North Sumatra is a province of Indonesia. It is located in the northwest of the island of Sumatra, its capital is Medan. North Sumatra is the fourth most populous province in Indonesia after West Java, East Java and Central Java and the most populous Indonesian province outside Java, with over 13.5 million inhabitants in 2014. The last seafarers that made it to Sumatra were the Dutch. A government of North Sumatra named Gouvernement van Sumatera with the area covering the whole of the island of Sumatra, headed by a governor, based in the city of Medan. After independence, the first session of the National Committee of Regions, Sumatra was divided into three sub-provinces namely North Sumatra, Central Sumatra and South Sumatra. North Sumatra province itself is an amalgamation of three administrative regions called residency namely: Residency of Aceh, East Sumatra Residency, residency of Tapanuli. With the publication of the Law of the Republic of Indonesia No. 10 Year 1948 on April 15, 1948, it was determined that Sumatra is divided into three provinces, each of which has the right to organize and manage their own household, namely: North Sumatra, Central Sumatra Province, South Sumatra Province.
Date 15 April 1948 subsequently determined as the anniversary of North Sumatra Province. In early 1949, the reorganization of government back in Sumatra. With the decision of the Government Emergency R. I. No. 22 / Govt / Emergency Government on May 17, 1949, abolished the post of Governor of North Sumatra. Furthermore, the Government Emergency Decree R. I. on December 17, 1949, established the province of Tapanuli Province / East Sumatra. With a Government Regulation in lieu of Law No. 5 Year 1950 on August 14, 1950, such provisions shall be lifted and reshaped North Sumatra Province. Act R. I. No. 24 of 1956, promulgated on December 7, 1956, established an autonomous region of Aceh province, independent of the province of North Sumatra. The province of North Sumatra stretches across the island of Sumatra between the Indian Ocean and the Strait Malacca, it borders Aceh province on the Riau and West Sumatra provinces in the southeast. It has an area of 72,981 km²; the province contains a broad, low plain along the Strait of Malacca on which the provincial capital, Medan, is located.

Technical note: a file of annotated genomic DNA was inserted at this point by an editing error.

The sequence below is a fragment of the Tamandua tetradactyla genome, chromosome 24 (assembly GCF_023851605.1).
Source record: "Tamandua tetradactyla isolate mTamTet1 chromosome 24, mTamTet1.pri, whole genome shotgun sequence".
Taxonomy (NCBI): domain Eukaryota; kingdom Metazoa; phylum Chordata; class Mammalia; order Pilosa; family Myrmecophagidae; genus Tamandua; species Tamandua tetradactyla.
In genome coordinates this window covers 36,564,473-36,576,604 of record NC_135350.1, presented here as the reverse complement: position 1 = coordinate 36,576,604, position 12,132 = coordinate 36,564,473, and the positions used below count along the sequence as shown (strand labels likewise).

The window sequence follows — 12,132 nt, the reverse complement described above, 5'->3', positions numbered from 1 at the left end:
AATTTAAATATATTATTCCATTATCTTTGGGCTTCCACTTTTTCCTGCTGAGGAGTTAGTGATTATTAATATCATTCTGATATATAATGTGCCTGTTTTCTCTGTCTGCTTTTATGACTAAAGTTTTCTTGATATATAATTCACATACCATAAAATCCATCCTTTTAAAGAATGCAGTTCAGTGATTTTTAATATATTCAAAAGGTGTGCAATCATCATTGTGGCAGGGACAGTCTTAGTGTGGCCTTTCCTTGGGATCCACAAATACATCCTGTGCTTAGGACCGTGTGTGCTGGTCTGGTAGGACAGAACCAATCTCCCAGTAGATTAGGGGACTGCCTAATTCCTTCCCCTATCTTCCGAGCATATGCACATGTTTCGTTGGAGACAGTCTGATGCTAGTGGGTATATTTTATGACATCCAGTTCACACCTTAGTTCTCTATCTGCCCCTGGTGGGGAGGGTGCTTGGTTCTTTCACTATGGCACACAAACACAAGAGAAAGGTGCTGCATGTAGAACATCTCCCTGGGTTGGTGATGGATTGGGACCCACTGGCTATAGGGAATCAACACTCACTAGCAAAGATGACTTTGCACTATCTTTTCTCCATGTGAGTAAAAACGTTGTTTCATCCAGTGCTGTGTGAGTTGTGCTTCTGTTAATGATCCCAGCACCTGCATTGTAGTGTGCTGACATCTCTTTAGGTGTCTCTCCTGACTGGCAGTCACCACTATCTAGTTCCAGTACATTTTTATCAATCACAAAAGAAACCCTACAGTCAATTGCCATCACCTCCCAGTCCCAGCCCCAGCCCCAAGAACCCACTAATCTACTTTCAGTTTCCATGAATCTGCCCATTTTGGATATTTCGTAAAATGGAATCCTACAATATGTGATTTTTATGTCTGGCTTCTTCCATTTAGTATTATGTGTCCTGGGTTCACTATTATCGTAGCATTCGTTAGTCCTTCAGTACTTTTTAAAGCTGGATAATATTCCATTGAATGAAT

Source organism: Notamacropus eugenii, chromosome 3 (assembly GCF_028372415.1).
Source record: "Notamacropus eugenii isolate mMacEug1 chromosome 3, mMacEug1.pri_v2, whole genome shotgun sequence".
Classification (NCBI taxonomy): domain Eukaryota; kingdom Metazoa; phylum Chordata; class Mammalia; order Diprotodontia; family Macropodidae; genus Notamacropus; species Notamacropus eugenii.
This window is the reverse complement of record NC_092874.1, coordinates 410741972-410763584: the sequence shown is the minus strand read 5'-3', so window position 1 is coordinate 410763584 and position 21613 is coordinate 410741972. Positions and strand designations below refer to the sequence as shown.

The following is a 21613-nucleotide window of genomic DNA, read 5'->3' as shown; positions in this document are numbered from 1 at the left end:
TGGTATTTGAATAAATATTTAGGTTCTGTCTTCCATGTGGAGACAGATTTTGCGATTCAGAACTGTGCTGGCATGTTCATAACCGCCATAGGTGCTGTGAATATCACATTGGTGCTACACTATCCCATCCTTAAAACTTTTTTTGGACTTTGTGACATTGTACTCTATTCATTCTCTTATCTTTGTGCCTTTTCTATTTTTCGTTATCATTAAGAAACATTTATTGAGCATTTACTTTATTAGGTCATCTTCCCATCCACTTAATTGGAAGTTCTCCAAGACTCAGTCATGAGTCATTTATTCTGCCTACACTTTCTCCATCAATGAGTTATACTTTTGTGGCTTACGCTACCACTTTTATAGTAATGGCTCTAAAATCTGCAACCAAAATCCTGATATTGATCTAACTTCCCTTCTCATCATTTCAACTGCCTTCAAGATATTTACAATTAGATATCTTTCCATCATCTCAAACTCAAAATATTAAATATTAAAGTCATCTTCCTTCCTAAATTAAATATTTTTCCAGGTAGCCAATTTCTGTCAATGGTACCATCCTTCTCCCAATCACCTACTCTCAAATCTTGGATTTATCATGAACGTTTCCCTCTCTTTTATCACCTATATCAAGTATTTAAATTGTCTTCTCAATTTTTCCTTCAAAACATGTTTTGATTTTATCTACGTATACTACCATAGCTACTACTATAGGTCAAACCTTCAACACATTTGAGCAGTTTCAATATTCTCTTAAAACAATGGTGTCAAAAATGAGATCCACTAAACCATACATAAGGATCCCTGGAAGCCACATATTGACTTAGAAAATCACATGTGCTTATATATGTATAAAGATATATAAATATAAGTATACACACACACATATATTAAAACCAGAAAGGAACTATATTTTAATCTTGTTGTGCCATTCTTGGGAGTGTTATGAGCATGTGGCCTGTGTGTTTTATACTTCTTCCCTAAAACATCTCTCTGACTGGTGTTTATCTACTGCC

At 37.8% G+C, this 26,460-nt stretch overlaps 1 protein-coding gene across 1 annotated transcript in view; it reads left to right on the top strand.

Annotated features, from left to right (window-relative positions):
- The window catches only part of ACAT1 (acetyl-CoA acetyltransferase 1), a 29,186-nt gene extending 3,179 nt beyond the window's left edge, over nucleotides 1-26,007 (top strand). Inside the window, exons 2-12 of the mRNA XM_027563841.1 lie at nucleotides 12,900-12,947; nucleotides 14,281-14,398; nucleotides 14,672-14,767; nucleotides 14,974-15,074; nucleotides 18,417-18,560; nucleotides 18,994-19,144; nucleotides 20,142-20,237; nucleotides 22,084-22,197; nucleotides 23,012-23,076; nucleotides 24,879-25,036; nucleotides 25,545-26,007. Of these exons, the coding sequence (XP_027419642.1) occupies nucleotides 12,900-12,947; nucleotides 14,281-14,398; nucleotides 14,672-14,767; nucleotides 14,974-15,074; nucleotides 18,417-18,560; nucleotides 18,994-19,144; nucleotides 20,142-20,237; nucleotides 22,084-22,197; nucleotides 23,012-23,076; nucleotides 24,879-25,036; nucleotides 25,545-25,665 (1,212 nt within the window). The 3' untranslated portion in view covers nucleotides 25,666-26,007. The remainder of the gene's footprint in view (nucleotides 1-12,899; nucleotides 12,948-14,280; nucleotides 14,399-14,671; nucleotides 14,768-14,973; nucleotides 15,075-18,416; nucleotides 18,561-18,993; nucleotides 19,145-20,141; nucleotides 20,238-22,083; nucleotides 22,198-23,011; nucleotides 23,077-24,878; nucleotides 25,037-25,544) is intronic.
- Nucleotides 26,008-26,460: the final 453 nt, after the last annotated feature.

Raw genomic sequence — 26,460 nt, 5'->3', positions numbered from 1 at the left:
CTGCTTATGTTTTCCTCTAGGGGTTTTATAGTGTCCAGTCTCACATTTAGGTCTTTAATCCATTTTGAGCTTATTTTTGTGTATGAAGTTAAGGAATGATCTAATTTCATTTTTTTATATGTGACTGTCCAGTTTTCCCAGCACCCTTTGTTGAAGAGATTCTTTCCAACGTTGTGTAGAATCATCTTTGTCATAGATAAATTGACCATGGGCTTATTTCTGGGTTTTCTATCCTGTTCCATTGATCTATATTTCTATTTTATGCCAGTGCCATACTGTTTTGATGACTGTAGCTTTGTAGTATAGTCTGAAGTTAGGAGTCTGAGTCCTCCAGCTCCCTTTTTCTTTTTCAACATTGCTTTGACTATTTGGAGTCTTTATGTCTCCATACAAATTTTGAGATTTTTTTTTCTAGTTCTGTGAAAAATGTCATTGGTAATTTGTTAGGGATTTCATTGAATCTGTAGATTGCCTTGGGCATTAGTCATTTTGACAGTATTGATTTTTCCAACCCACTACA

In the south and west, the land rises to the mountain range. Several large islands in the Indian Ocean off the west coast of Sumatra are part of North Sumatra, most notably Nias Island and the Batu Islands. There are 419 islands in North Sumatra province; the outer islands is the island Simuk, the island Berhala in the Strait of Sumatra. Nias archipelago consists of the island as the main island and other smaller islands in the vicinity. Nias Islands located off the coast of western Indian Ocean. Administration center located in Gunung Sitoli. Batu Islands consist of 51 islands with four major islands: Sibuasi, Tanahbala, Tanahmasa. Pulautelo administrative center on the island Sibuasi. Batu Islands located in the southeast of the island of Nias. Other islands in the North Sumatra: Imanna, Bawa, Batumakalele, Masa, Simaleh, Makole and Sigata, Wunga. In North Sumatra, there are two national parks, the Gunung Leuser National Park and Batang Gadis National Park. According to the Ministerial Decree, No. 44 of 2005, the forest area in North Sumatra today 3.74212 million hectares.
Which consists of a Natural Reserve Area / Natural Conservation Area covering an area of 477 070 ha, 1.29733 million ha of protected forest, limited production forest 879 270 ha, Permanent production forest 1,035,690 ha and production forest that can be converted covering 52 760 ha. But this figure character is de jure alone; because as a de facto, the existing forests is not covering it anymore. Happens a lot of damage due to encroachment and illegal logging. So far, over 206,000 ha of forest in Sumatra has experienced changes in function. Has been turned into transmigration, and of the total, as many as 163,000 ha of plantations and 42,900 ha for transmigration area. The administrative center of North Sumatra is located in the city Medan, governed by a governor. Earlier, North Sumatra, including Sumatra province in Indonesia shortly became independent in 1945. In 1950, North Sumatra Province was formed that includes former residency of East Sumatra and Aceh. In 1956, Aceh split off into Aceh. North Sumatra is subdivided into 25 regencies and 8 autonomous cities, listed below with their populations at the 2010 Census and according to the latest estimates.